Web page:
Urinary Stress Incontinence is the uncontrollable and unintentional release of urine. The inability to control the urge to urinate in certain circumstances is a troubling problem and can often result in social isolation. The cause of this problem is pressure placed on the bladder, which results in the loss of urine. The word “stress” as used in this context refers to a form of physical stress on the bladder. Stress Incontinence usually occurs when laughing, coughing, sneezing, jumping or strenuous exercise. It can also happen during intercourse.
Contracting the sphincter is necessary to hold the urine inside of the bladder, and the pelvic floor muscles must help to support the bladder. When the sphincter and the pelvic muscles weaken, they do not contract as they should and thus have difficulty keeping the urine contained. The result is Urinary Stress Incontinence.
Women are more prone to experiencing this problem because pregnancy and the birth process stretch the sphincter and the pelvic muscles, which can lead to them becoming increasingly weakened. Men can also be susceptible to this problem because old age can cause this problem in both sexes. Men suffering from prostate enlargement, or surgery to remove the prostate, can also have problems holding their urine under bladder stress conditions. Inflammation of the prostate gland can also cause Stress Incontinence.
Urinary Stress Incontinence Symptoms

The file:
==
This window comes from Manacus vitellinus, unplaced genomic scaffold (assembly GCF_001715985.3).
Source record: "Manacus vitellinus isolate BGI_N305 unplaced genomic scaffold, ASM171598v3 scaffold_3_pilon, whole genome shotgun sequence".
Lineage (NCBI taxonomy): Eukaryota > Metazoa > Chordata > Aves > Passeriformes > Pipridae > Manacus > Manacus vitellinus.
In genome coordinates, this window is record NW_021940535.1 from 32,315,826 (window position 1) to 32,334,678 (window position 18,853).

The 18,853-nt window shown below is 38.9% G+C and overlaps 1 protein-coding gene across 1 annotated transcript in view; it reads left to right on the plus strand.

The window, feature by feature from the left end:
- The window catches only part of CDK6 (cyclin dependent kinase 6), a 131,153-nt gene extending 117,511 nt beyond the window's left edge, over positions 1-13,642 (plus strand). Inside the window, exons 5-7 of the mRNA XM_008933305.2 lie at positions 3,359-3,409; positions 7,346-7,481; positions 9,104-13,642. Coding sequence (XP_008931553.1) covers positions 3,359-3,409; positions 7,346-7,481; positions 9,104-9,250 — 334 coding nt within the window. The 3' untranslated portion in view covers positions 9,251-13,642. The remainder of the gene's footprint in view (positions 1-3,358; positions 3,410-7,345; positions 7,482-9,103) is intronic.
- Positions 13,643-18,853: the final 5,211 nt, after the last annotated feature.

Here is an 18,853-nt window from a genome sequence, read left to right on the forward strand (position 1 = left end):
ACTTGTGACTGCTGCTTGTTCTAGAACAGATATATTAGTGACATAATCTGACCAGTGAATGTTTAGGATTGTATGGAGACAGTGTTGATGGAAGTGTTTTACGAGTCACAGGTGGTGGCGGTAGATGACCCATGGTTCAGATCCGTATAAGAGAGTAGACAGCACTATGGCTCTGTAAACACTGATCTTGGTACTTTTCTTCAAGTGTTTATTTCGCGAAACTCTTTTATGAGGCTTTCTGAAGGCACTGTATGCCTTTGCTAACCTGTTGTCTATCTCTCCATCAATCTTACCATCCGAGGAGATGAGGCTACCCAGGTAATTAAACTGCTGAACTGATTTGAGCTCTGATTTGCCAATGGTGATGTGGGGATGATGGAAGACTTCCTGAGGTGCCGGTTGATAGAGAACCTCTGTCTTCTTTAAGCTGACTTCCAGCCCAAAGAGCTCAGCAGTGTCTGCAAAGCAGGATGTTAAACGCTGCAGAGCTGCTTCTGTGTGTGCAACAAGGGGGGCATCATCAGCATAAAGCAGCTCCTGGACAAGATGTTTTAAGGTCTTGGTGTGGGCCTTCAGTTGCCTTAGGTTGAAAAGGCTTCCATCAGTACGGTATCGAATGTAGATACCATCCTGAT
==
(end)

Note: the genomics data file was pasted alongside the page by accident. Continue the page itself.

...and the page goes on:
The Stress Incontinence symptoms may not always be present. A person may not show symptoms consistently in the same activity performed every day. Different people will have different symptoms because Stress Incontinence does not react the same way in each and every individual.
Treating Urinary Stress Incontinence
There are a number of treatment options to help manage this problem. Behavioral therapy offers ways to help change what may be an underlying cause. If the patient is overweight, then they will be advised to lose weight. Avoiding the activities that cause urine leakage is another step in the behavior modification process. Smoking can be a cause, so quitting may be helpful (not to mention all the other health benefits that come with quitting smoking!). Quitting smoking may also help eliminate chronic coughing, which can trigger urine leakage. Avoiding caffeine and alcohol will help since these have a bladder stimulus effect. Of course you should also moderate the amount of water and other liquids consumed during the day.
Kegel exercises may also help women control Stress Incontinence. These exercises are easy to learn with some practice, and they have proven to be very beneficial.
There is hope for people who suffer with this problem. While you are working on a solution, you can wear products that will absorb urine leakage and these will enable you to be among people without fear of embarrassment.
For more information about how The Blatman Health and Wellness Center of Cincinnati can help you with Urinary Stress Incontinence, please use our contact form or call us today at 513.956.3200